Segregated Funds and the Effects in Bankruptcy

2017-05-29   minute read


Segregated funds are a type of investment vehicle that allows an investor to invest funds with a guarantee minimum return of initial capital. Segregated funds have a specified life span usually between 10 to 15 years. The investments are offered by insurance companies and the insurance companies are required to separate these investments from their other investment portfolios, hence the term segregated funds. The funds are invested by the insurance companies in a similar fashion as a mutual fund. They basically offer an investment vehicle with no risk of losing a specified percentage of your initial capital investment (usually in the 75 per cent to 100 per cent range).

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Another key feature of segregated funds is the ability to have a named beneficiary. This will allow the investment to be terminated upon the death of the taxpayer and the proceeds paid out to the beneficiary without the need for probate. This type of payout is allowed prior to the scheduled termination of the segregated fund and the beneficiary will receive the funds tax free.

In an insolvency situation, segregated funds are treated similarly to insurance products, in that if there is a named beneficiary, the fund will be exempt from seizure. This makes the funds an attractive investment vehicle for those individuals who operate a business that may be exposed to creditors.

There are two major disadvantages to segregated funds:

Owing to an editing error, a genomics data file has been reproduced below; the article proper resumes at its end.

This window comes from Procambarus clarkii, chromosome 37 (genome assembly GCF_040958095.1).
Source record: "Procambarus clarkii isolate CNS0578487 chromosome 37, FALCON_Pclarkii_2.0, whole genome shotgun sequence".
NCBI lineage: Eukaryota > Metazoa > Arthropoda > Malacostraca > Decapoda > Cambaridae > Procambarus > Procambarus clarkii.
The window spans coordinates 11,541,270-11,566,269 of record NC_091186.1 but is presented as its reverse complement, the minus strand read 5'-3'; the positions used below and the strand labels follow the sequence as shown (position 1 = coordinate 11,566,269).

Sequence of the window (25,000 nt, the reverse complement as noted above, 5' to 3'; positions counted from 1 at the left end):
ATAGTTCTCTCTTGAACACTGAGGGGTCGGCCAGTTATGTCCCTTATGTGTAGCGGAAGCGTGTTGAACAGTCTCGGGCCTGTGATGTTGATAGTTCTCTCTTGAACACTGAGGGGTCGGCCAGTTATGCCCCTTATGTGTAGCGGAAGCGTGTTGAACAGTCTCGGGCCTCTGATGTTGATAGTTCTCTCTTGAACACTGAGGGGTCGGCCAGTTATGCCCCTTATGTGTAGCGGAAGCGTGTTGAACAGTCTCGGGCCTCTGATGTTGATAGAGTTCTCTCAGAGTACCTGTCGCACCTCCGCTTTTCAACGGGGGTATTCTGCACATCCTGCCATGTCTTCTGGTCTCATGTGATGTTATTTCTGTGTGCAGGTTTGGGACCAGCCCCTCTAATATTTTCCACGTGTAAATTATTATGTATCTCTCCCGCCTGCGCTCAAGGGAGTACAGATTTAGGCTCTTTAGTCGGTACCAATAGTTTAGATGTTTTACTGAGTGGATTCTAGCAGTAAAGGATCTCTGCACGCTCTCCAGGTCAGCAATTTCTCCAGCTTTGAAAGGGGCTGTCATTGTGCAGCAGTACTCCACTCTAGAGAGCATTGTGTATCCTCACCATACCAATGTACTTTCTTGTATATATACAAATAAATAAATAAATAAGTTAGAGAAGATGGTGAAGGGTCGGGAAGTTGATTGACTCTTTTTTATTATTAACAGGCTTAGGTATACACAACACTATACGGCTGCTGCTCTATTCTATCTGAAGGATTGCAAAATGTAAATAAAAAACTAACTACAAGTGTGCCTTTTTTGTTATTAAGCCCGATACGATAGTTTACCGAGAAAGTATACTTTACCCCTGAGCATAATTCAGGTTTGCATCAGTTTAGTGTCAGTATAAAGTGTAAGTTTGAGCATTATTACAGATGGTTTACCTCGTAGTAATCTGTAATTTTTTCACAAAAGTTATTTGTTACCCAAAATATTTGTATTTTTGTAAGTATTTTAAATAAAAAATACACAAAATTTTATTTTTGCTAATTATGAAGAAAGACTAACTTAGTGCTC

1. Management fees tend to be higher than other investment vehicles. In some cases, the management fees can be double what they are in other similar type mutual fund investments.
  2. Your investment is locked in, for a certain length of time, usually 10 to 15 years.

Basically, segregated funds are a hybrid of insurance and mutual funds and it is this similarity to an insurance policy and the fact the plans are offered by insurance companies, that enables them, in most situations, to be considered an exempt asset in a bankruptcy situation.

Debt can be overwhelming. Contact your local MNP debt professional for a free, no-obligation consultation. We can help you understand which debt solutions are available based on your unique situation while ensuring you have a clear understanding of how the options available to you will impact your investments.

Joel Kideckel is a Licensed Insolvency Trustee serving our Oshawa region. To learn more about how MNP Debt can help you, contact our local office at 905.436.9830.

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